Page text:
Call it the déjà vu upfront.
In what appears to be a simulacrum of last year’s orderly upfront bazaar, Fox and ABC have started writing deals with some of the major media agencies. And while both networks are believed to be the furthest along in the process, every broadcast sales chief is currently engaged in discussing budgets and pricing with buyers.
While the numbers remain fuzzy, sources on Wednesday said that Fox is looking for CPM increases that are in line with the 8 percent gains it secured during the 2012-13 bazaar.
The Fox deals are falling into place almost a year to the day after the previous upfront market began heating up. Sources said that Fox is once again lining up its core categories, landing commitments with automotive manufacturers and movie studios.
Because it simply has fewer CPMs to sell (the network closed the season down 22 percent in the 18-49 demo), Fox is almost certain to generate lighter dollar volume than a year ago, when it booked an estimated $2.2 billion in advance commitments.
For its part, CBS has the luxury of the most ratings points to sell and a roster of many of the biggest hits on TV. (It also doesn’t hurt that CBS sells time in early- and late-Sunday afternoon NFL games. According to the SQAD NetCost estimates, CBS’ 2012 late-game unit cost was $385,000 per 30-second spot, while the early-game rate was $316,000.)
As CBS Corp. evp and chief financial officer Joseph Ianniello told investors last week, the Tiffany Network should once again bring in the largest dollar haul. Last year, the top-rated broadcaster sold off a record-tying $2.65 billion in upfront time.
“We’re not really focused on who breaks the market,” Ianniello said at a May 22 investors’ conference. “We want what we want and we’re going to get it whether we go first or last. We’re best in class and we expect to be compensated for that.”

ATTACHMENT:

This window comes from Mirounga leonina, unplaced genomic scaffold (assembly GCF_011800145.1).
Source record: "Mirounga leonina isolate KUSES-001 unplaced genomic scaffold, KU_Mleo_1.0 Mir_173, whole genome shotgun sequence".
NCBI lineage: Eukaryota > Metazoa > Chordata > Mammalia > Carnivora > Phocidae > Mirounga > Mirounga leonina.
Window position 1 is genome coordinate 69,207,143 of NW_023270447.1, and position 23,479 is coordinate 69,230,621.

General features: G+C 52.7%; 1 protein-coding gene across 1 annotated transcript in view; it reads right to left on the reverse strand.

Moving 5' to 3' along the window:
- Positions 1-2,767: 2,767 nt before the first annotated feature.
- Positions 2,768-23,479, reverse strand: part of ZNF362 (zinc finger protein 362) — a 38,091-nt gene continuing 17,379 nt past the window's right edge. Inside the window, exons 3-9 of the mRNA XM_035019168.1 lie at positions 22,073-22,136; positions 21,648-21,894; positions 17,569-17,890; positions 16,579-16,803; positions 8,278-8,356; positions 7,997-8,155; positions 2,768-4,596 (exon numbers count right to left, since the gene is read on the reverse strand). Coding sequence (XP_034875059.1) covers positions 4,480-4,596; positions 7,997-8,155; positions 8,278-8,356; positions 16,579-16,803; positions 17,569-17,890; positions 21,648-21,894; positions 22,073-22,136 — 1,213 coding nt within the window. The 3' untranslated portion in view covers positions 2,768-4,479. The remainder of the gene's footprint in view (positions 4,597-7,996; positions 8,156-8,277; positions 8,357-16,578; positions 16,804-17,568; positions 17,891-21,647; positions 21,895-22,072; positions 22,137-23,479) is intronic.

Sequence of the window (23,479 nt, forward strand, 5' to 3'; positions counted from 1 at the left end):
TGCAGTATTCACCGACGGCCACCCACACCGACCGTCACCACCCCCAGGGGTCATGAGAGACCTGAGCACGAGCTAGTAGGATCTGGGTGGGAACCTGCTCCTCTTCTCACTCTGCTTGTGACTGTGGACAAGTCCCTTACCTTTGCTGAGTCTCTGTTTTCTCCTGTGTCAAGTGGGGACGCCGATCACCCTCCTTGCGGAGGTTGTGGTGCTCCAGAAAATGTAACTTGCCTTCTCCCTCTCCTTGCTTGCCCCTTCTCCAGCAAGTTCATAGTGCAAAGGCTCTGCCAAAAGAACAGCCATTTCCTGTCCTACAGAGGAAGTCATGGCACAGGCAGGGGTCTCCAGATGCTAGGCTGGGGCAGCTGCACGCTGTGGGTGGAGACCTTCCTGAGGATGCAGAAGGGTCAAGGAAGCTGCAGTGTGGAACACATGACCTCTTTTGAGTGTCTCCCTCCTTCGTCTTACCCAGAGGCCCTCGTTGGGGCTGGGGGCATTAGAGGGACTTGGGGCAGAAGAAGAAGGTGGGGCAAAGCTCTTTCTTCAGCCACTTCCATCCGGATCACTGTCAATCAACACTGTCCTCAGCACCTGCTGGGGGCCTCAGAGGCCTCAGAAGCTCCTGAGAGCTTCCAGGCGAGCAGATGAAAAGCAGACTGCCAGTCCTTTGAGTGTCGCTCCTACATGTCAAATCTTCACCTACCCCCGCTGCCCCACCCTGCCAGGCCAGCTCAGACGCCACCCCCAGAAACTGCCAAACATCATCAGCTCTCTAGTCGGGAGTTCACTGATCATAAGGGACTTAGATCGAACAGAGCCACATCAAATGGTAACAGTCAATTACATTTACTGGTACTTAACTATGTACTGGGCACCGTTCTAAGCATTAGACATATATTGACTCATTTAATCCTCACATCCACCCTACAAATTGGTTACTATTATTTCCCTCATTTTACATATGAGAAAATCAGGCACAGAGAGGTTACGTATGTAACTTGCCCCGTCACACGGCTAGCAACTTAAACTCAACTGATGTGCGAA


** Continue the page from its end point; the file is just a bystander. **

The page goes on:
Earlier this month, Barclays projected an 11 percent increase in CBS sales, for a total upfront booty of some $2.93 billion.
All told, buyers expect broadcast volume will be down by as much as 5 percent versus last year’s $9.55 billion take. (That figure includes the Big Four broadcast nets and the CW’s $400 million in bookings.)
Some of that decline can be chalked up to an overall loss of 10 percent of the available broadcast GRPs. Some ad sales execs have suggested that the tide has turned sufficiently enough that the entire ad-supported cable business could snap up an additional $1 billion in 2013-14 commitments.
Should the pace of the current bazaar mimic that of a year ago, broadcasters should be done writing their deals within the next two weeks.
One key difference between this year and 2012-13 is that no major clients are holding out for price reductions or otherwise disrupting the easy flow of the marketplace. Last year, General Motors was roundly rebuffed after it tried to muscle 20 percent CPM cuts from the networks.
In 2006, Johnson & Johnson and Coca-Cola sat out the upfront melee, opting to shift their respective investments to a late-summer calendar date more in tune with their business-planning cycles. Neither company’s overall TV spend was compromised by the delay.
According to the Cabletelevision Advertising Bureau, ad-supported cable networks last summer generated nearly $9.8 billion in upfront sales. Analysts believe that cable has the potential to boost its overall take by as much as 8 percent, which is where that bonus $1 billion comes into play.
Viacom is the furthest along in its upfront deal-making, as the MTV Networks have sacrificed greater pricing increases on the altar of volume gains. Thus far, the strategy appears to be working to Viacom’s advantage; sources estimate that MTVN could be up by as much as 7 or 8 percent by the time the final bell sounds.
The Viacom nets in 2013 are on a pace to bring in a grand total of $4.33 billion in domestic ad sales, per Barclays Capital projections.
Among the cable network groups that also have completed some early deals are NBCUniversal, Turner Entertainment and Fox Cable.
While USA Network has been looking for hefty CPM increases for its acquired comedy series Modern Family—buyers say that the initial conversations centered on a rate that is four times what they were used to paying for the channel’s movies and off-net dramas like Law & Order: Special Victims Unit—pricing has come down steadily.
It is said that the inflated rates for Modern Family are being offset by discounts in other areas of the NBCU portfoilio. “I think they’ll have to give in other areas to get the price on Modern Family,” said one TV buyer.